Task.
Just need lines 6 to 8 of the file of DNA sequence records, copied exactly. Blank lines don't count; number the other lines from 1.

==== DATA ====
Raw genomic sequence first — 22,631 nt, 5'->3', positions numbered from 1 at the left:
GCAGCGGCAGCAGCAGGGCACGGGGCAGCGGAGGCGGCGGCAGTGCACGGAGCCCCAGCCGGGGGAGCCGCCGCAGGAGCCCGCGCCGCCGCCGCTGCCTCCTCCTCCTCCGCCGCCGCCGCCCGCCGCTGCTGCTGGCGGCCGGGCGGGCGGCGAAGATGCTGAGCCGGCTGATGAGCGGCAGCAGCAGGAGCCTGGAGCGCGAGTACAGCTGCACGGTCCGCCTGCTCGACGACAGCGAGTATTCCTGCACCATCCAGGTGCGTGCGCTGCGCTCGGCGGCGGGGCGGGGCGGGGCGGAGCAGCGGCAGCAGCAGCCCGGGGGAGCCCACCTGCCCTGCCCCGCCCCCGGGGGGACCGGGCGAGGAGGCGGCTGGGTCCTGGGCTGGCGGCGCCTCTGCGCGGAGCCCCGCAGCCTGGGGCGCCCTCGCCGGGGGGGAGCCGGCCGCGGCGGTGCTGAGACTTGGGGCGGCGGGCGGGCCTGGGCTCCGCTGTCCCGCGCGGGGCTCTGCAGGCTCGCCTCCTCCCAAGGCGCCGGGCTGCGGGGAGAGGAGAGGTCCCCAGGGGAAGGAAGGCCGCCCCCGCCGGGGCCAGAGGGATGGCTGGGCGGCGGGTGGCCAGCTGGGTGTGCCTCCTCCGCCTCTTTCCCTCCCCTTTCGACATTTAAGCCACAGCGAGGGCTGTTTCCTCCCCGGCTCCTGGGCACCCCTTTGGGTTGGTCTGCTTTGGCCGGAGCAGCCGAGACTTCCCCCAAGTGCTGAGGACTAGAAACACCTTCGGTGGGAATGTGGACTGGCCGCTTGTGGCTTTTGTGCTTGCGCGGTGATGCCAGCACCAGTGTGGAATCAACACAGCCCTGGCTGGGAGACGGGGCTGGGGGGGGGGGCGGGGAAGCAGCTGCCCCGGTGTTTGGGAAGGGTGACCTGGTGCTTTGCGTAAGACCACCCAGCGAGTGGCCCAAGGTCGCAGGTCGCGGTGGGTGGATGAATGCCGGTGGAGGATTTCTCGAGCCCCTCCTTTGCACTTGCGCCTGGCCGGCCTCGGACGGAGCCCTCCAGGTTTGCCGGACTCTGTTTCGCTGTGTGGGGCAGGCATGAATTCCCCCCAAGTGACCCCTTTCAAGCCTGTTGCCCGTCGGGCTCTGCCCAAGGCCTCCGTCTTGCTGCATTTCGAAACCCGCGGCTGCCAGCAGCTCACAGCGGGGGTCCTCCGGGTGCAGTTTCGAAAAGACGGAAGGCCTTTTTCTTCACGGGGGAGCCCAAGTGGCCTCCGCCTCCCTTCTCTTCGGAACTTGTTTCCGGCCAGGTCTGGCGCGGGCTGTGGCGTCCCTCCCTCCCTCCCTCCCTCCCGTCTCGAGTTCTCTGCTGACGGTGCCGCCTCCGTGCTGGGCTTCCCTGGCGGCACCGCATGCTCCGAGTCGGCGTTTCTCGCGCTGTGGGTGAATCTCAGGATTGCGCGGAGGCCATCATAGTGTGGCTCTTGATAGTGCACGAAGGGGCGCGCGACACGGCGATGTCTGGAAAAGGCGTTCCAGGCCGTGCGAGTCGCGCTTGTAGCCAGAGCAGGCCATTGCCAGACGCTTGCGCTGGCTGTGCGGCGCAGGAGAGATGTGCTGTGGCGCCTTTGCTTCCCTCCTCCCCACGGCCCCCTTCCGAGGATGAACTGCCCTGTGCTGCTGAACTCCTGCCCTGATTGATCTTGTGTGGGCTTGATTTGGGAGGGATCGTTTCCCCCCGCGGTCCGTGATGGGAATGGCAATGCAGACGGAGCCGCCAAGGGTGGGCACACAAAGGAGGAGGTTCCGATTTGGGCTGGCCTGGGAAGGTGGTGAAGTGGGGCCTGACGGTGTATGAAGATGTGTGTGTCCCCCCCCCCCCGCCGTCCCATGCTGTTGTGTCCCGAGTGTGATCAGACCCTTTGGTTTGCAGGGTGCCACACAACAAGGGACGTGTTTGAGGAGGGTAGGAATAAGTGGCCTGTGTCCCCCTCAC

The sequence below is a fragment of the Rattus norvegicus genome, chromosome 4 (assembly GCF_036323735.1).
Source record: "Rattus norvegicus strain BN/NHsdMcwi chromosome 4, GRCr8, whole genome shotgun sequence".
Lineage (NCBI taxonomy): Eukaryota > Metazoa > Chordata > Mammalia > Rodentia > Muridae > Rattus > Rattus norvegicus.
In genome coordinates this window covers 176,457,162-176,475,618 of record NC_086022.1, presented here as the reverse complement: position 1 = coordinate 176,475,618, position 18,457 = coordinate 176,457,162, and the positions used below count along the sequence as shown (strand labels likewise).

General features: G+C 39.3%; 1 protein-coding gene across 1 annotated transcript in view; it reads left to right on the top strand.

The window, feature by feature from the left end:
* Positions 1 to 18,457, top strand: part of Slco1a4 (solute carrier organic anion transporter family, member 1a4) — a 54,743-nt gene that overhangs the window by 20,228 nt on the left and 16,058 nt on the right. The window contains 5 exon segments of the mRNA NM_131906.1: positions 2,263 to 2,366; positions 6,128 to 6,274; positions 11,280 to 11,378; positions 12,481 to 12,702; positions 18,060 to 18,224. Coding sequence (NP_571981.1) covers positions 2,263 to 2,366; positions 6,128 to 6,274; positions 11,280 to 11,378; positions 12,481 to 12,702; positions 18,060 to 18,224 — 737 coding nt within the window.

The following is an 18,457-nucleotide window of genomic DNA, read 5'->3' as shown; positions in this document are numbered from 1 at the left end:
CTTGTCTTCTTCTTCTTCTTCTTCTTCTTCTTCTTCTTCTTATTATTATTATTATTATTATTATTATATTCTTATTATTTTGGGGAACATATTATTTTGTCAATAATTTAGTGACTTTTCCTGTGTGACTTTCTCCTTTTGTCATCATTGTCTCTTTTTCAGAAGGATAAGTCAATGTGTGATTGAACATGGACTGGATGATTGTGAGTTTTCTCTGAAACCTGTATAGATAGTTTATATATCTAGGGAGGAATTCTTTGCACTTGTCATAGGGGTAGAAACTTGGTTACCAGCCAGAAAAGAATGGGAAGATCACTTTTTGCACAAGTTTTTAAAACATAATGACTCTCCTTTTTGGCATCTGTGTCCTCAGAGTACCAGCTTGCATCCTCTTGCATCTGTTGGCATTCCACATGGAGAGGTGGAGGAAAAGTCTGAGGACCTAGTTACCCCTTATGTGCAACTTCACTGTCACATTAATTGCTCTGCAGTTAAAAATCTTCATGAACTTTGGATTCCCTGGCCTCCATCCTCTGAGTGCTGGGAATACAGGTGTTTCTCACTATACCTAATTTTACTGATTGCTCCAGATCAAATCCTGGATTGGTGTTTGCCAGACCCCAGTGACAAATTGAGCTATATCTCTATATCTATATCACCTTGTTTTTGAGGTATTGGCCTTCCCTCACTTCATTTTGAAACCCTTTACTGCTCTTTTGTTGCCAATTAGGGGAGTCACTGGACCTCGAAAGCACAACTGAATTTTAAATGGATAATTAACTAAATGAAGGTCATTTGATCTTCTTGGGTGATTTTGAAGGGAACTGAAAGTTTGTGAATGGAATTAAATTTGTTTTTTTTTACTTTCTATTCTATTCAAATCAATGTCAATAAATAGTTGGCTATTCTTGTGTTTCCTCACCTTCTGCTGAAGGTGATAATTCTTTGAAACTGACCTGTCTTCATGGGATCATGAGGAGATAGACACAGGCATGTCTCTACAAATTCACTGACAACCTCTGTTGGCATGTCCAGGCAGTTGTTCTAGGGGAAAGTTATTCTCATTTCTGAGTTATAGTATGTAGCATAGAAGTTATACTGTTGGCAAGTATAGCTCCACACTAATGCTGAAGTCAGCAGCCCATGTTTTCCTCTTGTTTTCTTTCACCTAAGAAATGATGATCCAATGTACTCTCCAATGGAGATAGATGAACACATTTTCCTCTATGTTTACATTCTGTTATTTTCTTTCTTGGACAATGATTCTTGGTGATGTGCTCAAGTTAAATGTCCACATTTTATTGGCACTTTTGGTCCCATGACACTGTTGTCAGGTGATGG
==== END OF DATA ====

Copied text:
In genome coordinates this window covers 176,457,162-176,475,618 of record NC_086022.1, presented here as the reverse complement: position 1 = coordinate 176,475,618, position 18,457 = coordinate 176,457,162, and the positions used below count along the sequence as shown (strand labels likewise).

General features: G+C 39.3%; 1 protein-coding gene across 1 annotated transcript in view; it reads left to right on the top strand.

The window, feature by feature from the left end: